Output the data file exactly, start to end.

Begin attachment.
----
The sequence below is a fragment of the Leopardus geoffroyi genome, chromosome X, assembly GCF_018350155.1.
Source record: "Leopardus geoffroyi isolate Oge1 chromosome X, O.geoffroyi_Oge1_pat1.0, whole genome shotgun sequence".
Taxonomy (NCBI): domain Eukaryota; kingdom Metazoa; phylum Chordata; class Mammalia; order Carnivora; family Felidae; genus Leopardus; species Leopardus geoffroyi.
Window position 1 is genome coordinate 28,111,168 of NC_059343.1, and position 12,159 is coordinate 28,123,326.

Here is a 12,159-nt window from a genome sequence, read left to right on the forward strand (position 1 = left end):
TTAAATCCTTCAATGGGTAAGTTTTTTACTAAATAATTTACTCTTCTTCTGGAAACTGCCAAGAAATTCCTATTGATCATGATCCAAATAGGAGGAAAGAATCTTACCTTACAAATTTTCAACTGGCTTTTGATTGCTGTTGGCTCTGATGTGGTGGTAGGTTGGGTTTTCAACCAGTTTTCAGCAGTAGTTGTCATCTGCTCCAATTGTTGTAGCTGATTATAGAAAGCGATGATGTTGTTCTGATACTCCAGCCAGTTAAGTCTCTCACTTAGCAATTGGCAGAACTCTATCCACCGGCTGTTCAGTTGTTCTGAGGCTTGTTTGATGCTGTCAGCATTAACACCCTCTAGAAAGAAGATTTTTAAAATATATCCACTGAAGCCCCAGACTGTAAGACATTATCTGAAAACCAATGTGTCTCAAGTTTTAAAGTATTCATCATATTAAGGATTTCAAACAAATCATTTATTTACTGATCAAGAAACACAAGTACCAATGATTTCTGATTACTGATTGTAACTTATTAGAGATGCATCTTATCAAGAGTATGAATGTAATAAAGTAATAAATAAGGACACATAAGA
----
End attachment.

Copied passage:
The sequence below is a fragment of the Leopardus geoffroyi genome, chromosome X, assembly GCF_018350155.1.
Source record: "Leopardus geoffroyi isolate Oge1 chromosome X, O.geoffroyi_Oge1_pat1.0, whole genome shotgun sequence".
Taxonomy (NCBI): domain Eukaryota; kingdom Metazoa; phylum Chordata; class Mammalia; order Carnivora; family Felidae; genus Leopardus; species Leopardus geoffroyi.
Window position 1 is genome coordinate 28,111,168 of NC_059343.1, and position 12,159 is coordinate 28,123,326.

Here is a 12,159-nt window from a genome sequence, read left to right on the forward strand (position 1 = left end):
TTAAATCCTTCAATGGGTAAGTTTTTTACTAAATAATTTACTCTTCTTCTGGAAACTGCCAAGAAATTCCTATTGATCATGATCCAAATAGGAGGAAAGAATCTTACCTTACAAATTTTCAACTGGCTTTTGATTGCTGTTGGCTCTGATGTGGTGGTAGGTTGGGTTTTCAACCAGTTTTCAGCAGTAGTTGTCATCTGCTCCAATTGTTGTAGCTGATTATAGAAAGCGATGATGTTGTTCTGATACTCCAGCCAGTTAAGTCTCTCACTTAGCAATTGGCAGAACTCTATCCACCGGCTGTTCAGTTGTTCTGAGGCTTGTTTGATGCTGTCAGCATTAACACCCTCTAGAAAGAAGATTTTTAAAATATATCCACTGAAGCCCCAGACTGTAAGACATTATCTGAAAACCAATGTGTCTCAAGTTTTAAAGTATTCATCATATTAAGGATTTCAAACAAATCATTTATTTACTGATCAAGAAACACAAGTACCAATGATTTCTGATTACTGATTGTAACTTATTAGAGATGCATCTTATCAAGAGTATGAATGTAATAAAGTAATAAATAAGGACACATAAGA